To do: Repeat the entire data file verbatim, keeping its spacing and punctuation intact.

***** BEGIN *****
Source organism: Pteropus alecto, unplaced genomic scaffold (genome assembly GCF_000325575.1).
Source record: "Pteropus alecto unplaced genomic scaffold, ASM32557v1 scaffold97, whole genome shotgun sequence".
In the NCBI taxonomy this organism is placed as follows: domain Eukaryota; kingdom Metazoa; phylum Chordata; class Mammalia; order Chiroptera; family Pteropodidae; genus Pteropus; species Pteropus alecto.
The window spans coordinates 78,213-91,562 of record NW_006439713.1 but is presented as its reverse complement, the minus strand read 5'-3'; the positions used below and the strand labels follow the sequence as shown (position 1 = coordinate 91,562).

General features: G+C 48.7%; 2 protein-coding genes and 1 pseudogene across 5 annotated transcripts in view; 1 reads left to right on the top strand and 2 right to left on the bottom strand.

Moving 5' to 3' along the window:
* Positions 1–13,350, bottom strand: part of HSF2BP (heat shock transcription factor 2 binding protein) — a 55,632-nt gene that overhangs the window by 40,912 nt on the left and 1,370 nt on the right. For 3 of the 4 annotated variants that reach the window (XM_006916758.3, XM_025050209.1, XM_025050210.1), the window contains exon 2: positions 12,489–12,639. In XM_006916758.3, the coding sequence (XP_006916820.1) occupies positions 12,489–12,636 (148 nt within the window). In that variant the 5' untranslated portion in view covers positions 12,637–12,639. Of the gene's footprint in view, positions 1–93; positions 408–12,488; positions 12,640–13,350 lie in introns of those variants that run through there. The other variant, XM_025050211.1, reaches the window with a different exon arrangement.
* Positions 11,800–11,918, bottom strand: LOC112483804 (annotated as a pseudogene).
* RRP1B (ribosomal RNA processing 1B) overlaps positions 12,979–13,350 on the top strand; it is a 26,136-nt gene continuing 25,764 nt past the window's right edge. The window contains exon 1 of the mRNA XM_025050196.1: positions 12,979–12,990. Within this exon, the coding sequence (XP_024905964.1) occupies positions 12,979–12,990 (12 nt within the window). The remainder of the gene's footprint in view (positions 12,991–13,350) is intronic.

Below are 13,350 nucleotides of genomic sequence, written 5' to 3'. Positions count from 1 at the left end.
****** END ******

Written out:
Source organism: Pteropus alecto, unplaced genomic scaffold (genome assembly GCF_000325575.1).
Source record: "Pteropus alecto unplaced genomic scaffold, ASM32557v1 scaffold97, whole genome shotgun sequence".
In the NCBI taxonomy this organism is placed as follows: domain Eukaryota; kingdom Metazoa; phylum Chordata; class Mammalia; order Chiroptera; family Pteropodidae; genus Pteropus; species Pteropus alecto.
The window spans coordinates 78,213-91,562 of record NW_006439713.1 but is presented as its reverse complement, the minus strand read 5'-3'; the positions used below and the strand labels follow the sequence as shown (position 1 = coordinate 91,562).

General features: G+C 48.7%; 2 protein-coding genes and 1 pseudogene across 5 annotated transcripts in view; 1 reads left to right on the top strand and 2 right to left on the bottom strand.

Moving 5' to 3' along the window:
* Positions 1–13,350, bottom strand: part of HSF2BP (heat shock transcription factor 2 binding protein) — a 55,632-nt gene that overhangs the window by 40,912 nt on the left and 1,370 nt on the right. For 3 of the 4 annotated variants that reach the window (XM_006916758.3, XM_025050209.1, XM_025050210.1), the window contains exon 2: positions 12,489–12,639. In XM_006916758.3, the coding sequence (XP_006916820.1) occupies positions 12,489–12,636 (148 nt within the window). In that variant the 5' untranslated portion in view covers positions 12,637–12,639. Of the gene's footprint in view, positions 1–93; positions 408–12,488; positions 12,640–13,350 lie in introns of those variants that run through there. The other variant, XM_025050211.1, reaches the window with a different exon arrangement.
* Positions 11,800–11,918, bottom strand: LOC112483804 (annotated as a pseudogene).
* RRP1B (ribosomal RNA processing 1B) overlaps positions 12,979–13,350 on the top strand; it is a 26,136-nt gene continuing 25,764 nt past the window's right edge. The window contains exon 1 of the mRNA XM_025050196.1: positions 12,979–12,990. Within this exon, the coding sequence (XP_024905964.1) occupies positions 12,979–12,990 (12 nt within the window). The remainder of the gene's footprint in view (positions 12,991–13,350) is intronic.

Below are 13,350 nucleotides of genomic sequence, written 5' to 3'. Positions count from 1 at the left end.